Building your financial future, one step at a time
By Tanya Ishikawa
The most common financial mistake young adults fall into is spending more than they earn. According to Certified Financial Planner Colleen A. Askew, overspending also happens to be the biggest mistake of the middle-aged, old and very old.
“The wisdom of spending less than you make is so, so obvious, but it is much harder to do in real life, particularly when you are in your early 20s and you are used to the lifestyle of your parents,” says Askew, who is president of Knopinski & Fauver Financial Advisors in Louisville. “If you start with an assumption that you will maintain the same lifestyle and you think somehow the money will be there, then you usually end up in debt. It really is a big transition. It’s hard, but if you can form that habit of spending less than you make, everything else falls into place.”
A financial advisor for 18 years, Askew often works with multiple generations of families to plan for overall family financial health and saving for life transitions, including retirement. The only way to know whether you are spending less or more than you make, she says, is to track income and expenses. She helps clients see that having multiple bank accounts, lines of credit, debit cards and credit cards can make budgeting cumbersome.
“All of a sudden you really don’t know what you have, so sometimes we have to start with structure and get rid of extra accounts,” she says. “You have to set it up so you really do know: This much comes in per month or per year, and this much goes out.”
Young adults usually have a longer list of uses for every dollar than their parents or grandparents, who tend to be more focused on retirement. From paying off student loans to funding grad school or buying a first home, deciding how to plan for each goal can be very confusing, Askew says. Above all, avoiding large, long-term debt appears to be the key to future financial stability. Otherwise, she warns, the debt can become the driver of the rest of your life choices.
When to start saving
After pinpointing your real financial situation, the secondary goal of budgeting is to know how much you can set aside as savings. You’ll need savings to avoid debt on future purchases that don’t fit into the usual budget, and to pay for expenses if your income declines or stops altogether.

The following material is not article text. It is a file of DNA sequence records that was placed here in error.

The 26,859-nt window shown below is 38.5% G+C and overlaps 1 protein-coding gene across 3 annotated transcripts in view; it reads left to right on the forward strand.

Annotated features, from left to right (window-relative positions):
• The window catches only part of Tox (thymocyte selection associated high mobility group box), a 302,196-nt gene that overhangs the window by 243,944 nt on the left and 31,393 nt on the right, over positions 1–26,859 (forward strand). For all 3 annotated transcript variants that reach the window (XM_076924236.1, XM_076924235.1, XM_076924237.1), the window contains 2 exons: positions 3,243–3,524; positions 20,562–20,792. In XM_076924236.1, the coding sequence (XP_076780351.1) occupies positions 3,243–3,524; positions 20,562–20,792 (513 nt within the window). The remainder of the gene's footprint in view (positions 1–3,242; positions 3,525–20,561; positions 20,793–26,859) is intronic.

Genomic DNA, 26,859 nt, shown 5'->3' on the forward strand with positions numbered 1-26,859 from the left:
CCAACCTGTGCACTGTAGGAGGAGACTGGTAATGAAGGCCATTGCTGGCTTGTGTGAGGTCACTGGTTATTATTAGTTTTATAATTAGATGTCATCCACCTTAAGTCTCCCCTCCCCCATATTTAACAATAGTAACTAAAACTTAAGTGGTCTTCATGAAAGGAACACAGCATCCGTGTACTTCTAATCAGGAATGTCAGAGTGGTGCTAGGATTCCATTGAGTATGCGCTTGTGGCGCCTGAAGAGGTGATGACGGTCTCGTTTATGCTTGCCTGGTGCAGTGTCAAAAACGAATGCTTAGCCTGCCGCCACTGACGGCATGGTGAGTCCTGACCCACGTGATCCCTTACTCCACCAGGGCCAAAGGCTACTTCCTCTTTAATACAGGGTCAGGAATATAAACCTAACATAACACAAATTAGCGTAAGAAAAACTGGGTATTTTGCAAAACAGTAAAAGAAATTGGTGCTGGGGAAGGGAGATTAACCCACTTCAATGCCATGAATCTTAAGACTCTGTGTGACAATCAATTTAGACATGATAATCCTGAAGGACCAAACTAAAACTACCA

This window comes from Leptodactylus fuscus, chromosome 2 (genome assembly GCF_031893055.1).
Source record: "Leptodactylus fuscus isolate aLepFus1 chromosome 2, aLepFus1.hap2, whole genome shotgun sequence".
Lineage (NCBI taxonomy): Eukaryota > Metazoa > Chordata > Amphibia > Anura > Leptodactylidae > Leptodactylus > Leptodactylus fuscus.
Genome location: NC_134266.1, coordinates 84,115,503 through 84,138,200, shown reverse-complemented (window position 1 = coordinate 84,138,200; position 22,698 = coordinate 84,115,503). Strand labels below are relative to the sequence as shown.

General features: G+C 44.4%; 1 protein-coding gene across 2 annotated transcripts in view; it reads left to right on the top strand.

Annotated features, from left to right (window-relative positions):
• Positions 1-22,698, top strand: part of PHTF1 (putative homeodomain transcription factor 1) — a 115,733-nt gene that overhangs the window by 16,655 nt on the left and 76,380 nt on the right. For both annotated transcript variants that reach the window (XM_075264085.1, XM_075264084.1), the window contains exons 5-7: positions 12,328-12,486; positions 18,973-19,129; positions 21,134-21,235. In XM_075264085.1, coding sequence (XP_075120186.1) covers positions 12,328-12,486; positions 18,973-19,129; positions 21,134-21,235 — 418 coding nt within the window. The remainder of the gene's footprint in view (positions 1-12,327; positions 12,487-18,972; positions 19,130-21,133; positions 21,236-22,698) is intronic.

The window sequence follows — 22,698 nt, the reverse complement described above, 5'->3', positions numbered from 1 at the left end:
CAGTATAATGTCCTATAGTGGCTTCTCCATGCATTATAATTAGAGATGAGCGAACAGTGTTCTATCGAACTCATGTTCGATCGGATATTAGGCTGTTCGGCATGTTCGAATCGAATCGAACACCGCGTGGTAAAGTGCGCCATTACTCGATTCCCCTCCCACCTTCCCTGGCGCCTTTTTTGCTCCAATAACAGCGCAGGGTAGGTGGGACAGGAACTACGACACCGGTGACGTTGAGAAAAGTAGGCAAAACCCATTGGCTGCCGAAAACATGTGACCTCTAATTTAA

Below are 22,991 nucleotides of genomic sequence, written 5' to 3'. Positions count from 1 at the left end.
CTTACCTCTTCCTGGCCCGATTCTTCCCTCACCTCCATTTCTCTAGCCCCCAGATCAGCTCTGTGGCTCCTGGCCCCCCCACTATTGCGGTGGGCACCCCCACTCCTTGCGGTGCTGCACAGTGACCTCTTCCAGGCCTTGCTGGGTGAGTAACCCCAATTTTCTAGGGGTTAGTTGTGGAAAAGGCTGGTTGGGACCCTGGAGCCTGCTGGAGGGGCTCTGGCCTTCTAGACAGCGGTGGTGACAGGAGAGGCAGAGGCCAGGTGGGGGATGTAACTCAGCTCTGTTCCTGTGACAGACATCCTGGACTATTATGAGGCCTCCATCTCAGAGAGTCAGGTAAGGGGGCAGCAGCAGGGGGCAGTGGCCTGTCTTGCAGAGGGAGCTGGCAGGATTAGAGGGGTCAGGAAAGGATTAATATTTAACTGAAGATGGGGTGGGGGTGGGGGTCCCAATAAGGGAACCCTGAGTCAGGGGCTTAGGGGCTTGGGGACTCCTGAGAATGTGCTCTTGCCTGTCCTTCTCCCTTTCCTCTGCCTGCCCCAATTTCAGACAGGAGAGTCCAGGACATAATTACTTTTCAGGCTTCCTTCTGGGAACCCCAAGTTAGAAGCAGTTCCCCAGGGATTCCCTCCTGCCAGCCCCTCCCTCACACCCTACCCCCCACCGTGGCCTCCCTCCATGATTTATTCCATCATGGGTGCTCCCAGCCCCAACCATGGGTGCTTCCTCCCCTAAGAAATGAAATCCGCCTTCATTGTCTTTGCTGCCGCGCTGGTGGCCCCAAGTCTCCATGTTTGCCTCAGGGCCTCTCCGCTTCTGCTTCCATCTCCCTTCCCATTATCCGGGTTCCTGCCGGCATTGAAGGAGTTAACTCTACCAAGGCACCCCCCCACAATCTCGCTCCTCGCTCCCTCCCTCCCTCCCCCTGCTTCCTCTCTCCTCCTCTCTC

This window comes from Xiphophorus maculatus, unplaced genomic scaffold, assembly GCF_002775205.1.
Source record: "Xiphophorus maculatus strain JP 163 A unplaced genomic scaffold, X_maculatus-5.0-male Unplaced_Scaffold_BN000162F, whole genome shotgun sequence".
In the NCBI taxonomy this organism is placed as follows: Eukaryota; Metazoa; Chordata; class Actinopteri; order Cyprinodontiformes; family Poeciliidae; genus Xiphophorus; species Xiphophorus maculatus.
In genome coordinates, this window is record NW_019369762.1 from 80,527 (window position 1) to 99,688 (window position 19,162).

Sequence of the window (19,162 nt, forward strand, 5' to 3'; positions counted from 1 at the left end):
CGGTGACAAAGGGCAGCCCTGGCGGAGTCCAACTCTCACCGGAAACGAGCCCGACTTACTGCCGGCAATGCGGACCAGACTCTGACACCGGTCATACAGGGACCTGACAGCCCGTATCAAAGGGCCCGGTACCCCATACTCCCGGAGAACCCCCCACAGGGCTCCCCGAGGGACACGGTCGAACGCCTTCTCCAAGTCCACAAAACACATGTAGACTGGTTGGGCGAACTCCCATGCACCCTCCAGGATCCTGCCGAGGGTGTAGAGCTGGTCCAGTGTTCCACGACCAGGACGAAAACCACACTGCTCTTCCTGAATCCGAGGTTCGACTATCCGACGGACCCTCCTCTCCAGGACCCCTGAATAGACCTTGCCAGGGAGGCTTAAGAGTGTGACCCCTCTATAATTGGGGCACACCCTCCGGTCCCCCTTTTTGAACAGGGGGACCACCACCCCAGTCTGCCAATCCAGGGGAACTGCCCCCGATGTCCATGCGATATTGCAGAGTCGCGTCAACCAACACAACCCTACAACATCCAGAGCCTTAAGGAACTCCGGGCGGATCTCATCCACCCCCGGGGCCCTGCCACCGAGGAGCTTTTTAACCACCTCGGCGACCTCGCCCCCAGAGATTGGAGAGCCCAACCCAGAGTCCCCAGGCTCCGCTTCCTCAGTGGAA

Perhaps Gen Y-ers don’t focus on savings because the most commonly advertised savings plans are tailored to retirement and to college funds for children, both of which seem unimaginably distant. However, savings are important in the shorter term to create a cash reserve for emergency expenses when the car breaks down, someone gets sick or injured, or your uninsured computer drowns in a flooded basement apartment. Savings are also the most financially efficient way to pay for planned large expenses like buying a house, starting a business, getting married, having children, going back to school or traveling.
“Most people know that saving earlier is better than saving later,” Askew says, “and most young people are well aware of the effects of compounding. But again, when there are so many places for every dollar, it’s very hard to be able to carve out that piece that will go [to your] retirement.”
Investing money from their savings is also not something that comes naturally to most young people, or something they want to spend time on, the financial advisor observes. For example, knowing the difference between a Roth IRA and a regular IRA can be important when you’re saving for retirement, but matters less when you’re young. “You don’t have to know everything all at once, or you’ll get this overwhelming ‘I can’t learn all of it so I won’t learn any of it’ kind of feeling.” Askew says. “You can get through life without understanding investment terms completely, but you can’t get through life with successful finances unless you start saving for retirement to begin with. When you’re in your 20s and 30s, knowing how to plan for your financial future can be daunting. It’s better to simplify, focus on the basics and just take it one step at a time.
“The one thing you know is that things will change,” she concludes. “Nobody in their early to mid-20s knows exactly how their life is going to go. So they need to have the flexibility in their budget to be able to make decisions as things change.”
Tanya Ishikawa is a 1989 CU journalism graduate who has written mainly about education, government and culture. Her financial writing began with a fellowship to attend the National Press Foundation’s Retirement Issues seminar in Washington, D.C., in 2010.
How to Feather Your Financial Nest
1. Budget. Calculate what you earn and what you spend, and make a plan to keep income and spending balanced. Track it daily, weekly or monthly to ensure you are achieving your goals.
2. Save. Include savings in your budget from the start. You will need to have money readily available for unexpected emergency expenses, as well as money accumulating for large planned expenses like buying a car or retiring. The earlier you start earning interest, even on small amounts, the better off you will be later.
3. Invest. Divide savings into the kinds of investments that give you the flexibility to use them as you intend while accumulating the most interest. Savings for expenses within five or 10 years should go into more-liquid, less-risky investments. Savings for retirement can be in investments that are more volatile but have higher long-term gains.
4. Stay out of debt. Don’t spend more than you make; the interest payments can kill you. When cutting discretionary expenses is not enough to avoid debt, take another job, get a roommate, sell your belongings, or find other ways to increase the income side of your equation.